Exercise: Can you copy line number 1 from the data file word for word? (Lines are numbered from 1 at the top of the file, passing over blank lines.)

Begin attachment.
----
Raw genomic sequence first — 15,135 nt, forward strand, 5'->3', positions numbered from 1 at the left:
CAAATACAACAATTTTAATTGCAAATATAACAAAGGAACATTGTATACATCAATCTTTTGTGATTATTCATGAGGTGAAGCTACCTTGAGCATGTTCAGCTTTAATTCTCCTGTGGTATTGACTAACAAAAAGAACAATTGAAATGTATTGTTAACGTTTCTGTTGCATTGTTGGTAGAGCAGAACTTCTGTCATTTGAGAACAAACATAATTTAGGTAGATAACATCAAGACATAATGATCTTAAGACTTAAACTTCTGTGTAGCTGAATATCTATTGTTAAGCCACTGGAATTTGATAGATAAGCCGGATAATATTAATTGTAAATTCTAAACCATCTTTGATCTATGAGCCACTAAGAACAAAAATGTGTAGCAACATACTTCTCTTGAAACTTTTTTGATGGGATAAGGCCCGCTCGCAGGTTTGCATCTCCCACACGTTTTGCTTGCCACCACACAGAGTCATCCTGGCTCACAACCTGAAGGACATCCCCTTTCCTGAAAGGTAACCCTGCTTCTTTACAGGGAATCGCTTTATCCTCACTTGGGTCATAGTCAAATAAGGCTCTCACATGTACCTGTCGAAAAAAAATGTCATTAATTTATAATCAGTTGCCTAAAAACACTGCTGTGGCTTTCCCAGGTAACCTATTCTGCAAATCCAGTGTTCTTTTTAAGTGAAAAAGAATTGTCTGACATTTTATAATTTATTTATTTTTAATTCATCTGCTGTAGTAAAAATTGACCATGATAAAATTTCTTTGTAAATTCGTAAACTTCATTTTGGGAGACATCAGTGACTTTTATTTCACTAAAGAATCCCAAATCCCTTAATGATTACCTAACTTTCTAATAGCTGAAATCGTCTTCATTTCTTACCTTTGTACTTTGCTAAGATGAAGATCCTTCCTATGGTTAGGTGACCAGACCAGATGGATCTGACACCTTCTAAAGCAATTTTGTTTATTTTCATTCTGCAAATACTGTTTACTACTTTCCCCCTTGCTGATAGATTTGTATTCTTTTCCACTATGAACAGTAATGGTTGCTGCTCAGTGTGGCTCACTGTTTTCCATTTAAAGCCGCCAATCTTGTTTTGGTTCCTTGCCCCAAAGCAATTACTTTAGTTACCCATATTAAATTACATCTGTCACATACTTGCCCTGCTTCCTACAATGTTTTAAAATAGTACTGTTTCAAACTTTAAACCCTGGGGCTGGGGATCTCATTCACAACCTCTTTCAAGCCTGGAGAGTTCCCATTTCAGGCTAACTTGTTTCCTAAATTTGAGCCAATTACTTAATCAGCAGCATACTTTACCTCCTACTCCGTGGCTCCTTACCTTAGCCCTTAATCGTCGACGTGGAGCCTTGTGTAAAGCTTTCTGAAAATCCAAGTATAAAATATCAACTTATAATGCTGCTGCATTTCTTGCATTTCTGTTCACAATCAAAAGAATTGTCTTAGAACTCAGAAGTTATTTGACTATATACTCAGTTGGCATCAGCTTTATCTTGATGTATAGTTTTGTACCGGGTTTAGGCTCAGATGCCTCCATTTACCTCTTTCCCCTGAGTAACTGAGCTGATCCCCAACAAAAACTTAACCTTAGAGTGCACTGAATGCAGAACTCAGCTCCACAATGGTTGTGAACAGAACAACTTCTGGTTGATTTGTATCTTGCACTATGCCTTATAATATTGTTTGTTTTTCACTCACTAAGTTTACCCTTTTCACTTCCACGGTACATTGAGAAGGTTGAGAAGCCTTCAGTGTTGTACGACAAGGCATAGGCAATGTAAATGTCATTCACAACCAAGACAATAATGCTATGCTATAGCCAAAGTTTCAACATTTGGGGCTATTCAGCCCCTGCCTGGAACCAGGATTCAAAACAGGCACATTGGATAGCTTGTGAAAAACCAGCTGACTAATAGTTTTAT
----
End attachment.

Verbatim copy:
Raw genomic sequence first — 15,135 nt, forward strand, 5'->3', positions numbered from 1 at the left: